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Impact
Impact!
NHL.com's Online Magazine
2004 Championship Issue
  • The Bolts' blueprint: GM Feaster's patience, planning pays off

  • Iginla seizes the chance to be great

  • Lightning paid the price to become champs in grueling journey

  • Lightning surrounded by loved ones as they took the Cup home

  • Andreychuk's long-awaited dream comes true

  • Young Leopold has the tools to excel

  • Khabibulin, Kiprusoff made names for themselves in '04 playoffs

  • Photo of the Month: Finally!

  • Back issues of Impact



  •  
    Dave Andreychuk
    After 22 seasons and 1,759 career games, Dave Andreychuk finally has his hands -- and soon his name -- on the Stanley Cup.

    Well worth the wait
    Andreychuk's long-awaited dream comes true
    By Robert Picarello | Impact! Magazine



    It's said good things come to those who wait.

    Dave Andreychuk will attest to the truth of the statement. Because after 22 seasons and 1,759 career games, the captain of the Tampa Bay Lightning finally has his hands and soon his name on the Stanley Cup.

    "You dream about this day for a long time obviously," the 40-year-old veteran said shortly after accepting the Stanley Cup from NHL Commissioner Gary Bettman. "Taken me a while to get to this point and I don't believe you can put it into words the things that are going through your mind. The years that you got knocked out in the first round. The years that you didn't make the Playoffs, all the players that you have played with, and obviously my teammates.

    "We battled all year long to get home-ice advantage and it happens to be that we win the Stanley Cup in a seventh game in our own building. I will tell you, I can't put it into words the way I feel."

    But on June 7th in Tampa, he didn't have to. The smile on the Lightning captain's face said it all, as he skated around the St. Pete Times Forum with the Cup held high over his head, celebrating Florida's first NHL championship with his teammates, fans and the friends and family who stood by him through thick and thin.

    "I am going to savor this moment with my teammates and my family, and this is going to last a while," Andreychuk said.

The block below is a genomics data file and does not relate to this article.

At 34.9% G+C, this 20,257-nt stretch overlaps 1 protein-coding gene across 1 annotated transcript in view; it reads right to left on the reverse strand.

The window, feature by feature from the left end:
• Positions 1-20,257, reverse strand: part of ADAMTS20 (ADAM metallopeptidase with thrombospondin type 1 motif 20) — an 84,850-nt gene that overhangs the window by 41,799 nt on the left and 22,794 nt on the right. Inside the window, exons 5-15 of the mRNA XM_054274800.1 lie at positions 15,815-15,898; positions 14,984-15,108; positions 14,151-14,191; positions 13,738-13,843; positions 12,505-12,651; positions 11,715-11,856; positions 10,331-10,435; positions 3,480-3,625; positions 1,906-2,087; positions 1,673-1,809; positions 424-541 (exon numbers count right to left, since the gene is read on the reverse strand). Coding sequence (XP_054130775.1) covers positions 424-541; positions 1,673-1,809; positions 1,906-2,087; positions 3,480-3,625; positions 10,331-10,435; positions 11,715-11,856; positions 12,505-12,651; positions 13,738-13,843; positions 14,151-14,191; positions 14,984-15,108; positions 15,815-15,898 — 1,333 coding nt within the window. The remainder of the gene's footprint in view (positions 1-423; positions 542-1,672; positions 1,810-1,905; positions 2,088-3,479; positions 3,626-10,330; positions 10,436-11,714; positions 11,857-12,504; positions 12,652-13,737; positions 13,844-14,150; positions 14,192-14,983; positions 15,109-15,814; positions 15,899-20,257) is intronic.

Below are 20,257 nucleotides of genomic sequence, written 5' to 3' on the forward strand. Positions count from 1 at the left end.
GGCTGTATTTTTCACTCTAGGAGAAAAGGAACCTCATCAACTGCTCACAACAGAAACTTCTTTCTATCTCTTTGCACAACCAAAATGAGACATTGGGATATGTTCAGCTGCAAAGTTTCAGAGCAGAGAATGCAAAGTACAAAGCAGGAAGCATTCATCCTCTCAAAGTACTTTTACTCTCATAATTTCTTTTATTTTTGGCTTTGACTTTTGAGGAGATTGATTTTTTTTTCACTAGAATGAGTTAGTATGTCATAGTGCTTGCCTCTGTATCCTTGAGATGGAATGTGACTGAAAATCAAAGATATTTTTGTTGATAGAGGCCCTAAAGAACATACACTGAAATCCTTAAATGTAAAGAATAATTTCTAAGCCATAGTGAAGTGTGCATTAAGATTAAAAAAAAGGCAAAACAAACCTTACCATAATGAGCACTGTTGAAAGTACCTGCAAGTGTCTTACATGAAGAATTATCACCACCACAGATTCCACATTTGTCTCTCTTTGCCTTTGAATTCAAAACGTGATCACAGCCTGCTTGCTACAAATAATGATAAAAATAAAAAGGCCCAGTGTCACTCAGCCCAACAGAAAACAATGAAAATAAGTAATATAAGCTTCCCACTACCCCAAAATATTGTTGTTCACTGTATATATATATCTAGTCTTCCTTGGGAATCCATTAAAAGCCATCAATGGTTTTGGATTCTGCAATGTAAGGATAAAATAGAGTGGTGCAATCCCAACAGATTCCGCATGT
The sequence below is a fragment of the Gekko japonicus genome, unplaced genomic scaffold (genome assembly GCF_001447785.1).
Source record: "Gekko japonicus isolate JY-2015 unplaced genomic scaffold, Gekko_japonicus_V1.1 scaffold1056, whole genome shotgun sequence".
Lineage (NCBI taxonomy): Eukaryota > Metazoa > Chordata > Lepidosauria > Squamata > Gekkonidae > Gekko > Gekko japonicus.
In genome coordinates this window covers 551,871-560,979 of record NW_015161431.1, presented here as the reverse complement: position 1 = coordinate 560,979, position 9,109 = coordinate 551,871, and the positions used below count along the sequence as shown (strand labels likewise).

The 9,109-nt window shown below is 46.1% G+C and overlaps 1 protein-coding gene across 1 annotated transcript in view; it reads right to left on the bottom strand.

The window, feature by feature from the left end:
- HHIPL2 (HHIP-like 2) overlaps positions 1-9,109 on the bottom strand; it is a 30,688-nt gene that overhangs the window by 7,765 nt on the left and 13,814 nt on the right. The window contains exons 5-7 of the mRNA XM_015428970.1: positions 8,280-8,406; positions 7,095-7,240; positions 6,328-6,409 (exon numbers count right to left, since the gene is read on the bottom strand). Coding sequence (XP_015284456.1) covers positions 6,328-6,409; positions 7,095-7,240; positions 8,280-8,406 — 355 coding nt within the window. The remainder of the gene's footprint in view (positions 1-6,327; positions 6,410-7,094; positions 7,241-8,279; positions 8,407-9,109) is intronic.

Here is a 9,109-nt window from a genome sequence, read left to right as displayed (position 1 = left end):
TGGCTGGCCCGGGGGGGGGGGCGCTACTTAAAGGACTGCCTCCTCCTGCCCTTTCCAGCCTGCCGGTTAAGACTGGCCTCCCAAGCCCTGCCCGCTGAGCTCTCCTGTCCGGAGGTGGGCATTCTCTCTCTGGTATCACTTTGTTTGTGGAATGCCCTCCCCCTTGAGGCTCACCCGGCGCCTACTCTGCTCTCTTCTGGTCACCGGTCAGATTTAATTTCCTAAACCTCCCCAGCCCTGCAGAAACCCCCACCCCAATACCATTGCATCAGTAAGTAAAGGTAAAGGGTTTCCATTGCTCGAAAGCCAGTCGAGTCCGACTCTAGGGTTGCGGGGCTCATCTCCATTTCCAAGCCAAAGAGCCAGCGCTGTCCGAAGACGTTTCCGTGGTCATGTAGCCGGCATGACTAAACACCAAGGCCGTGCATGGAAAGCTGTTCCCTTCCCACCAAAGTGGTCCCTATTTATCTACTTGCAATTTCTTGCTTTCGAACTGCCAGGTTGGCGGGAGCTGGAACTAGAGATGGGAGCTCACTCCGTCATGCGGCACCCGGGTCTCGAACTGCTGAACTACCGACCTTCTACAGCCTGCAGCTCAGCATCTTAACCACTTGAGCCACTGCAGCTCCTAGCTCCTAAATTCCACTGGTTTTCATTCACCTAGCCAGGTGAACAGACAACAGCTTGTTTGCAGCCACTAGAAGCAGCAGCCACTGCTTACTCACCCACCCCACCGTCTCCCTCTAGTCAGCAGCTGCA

Andreychuk has earned the right to take as much time as he wants to celebrate his first Stanley Cup, as the road to becoming an NHL champion was a long and hard one.

    Before getting a chance to raise Lord Stanley to the rafters on that memorable Monday night in Tampa, Andreychuk had played in 1,597 regular-season games and 161 playoff contests for six different teams without winning a Cup.

    Stanley replaces the monkey

    Dave Andreychuk

    There is a spring to Dave Andreychuk's stride these days. You may not notice it at first, but it's there. That extra bounce is there because Andreychuk is no longer lugging around extra weight.

    The monkey that had been on his back, the one holding the banner "NHL player with over 1,700 career games and no Stanley Cup" is off looking for employment elsewhere.

    Dave Andreychuk has his Stanley Cup and he got it as an integral part of the Tampa Bay Lightning, not as a veteran hanging on at the end of a career.

    No, Andreychuk earned his keep on the ice as a player for the Lightning, and perhaps more importantly, as a leader in the Tampa Bay dressing room. It's safe to say that Lightning coach John Tortorella knows the championship wouldn't have been possible without his captain.

    "He's a Hall-of-Famer," Tortorella said emphatically on the eve of the 2004 Stanley Cup Finals. "He's not in, but he's a Hall-of-Famer. I think David would prefer right now that it's not just about him getting in. It's about the Tampa Bay Lightning getting in. That's what he brings to this team, is understanding that it's really not an individual-type thing, is that we are here together and we deserve to be here and how we have gone about it. He doesn't need to be legitimized anymore. He's a Hall-of-Famer."

    And a pretty good player, a player who has evolved over the course of his career. In his early days with the Buffalo Sabres, Andreychuk was a prolific goal scorer. And as the seasons have passed, 22 in all, Andreychuk morphed into the roles that needed doing. To the point where he became a checking-line center and faceoff man for the Lightning.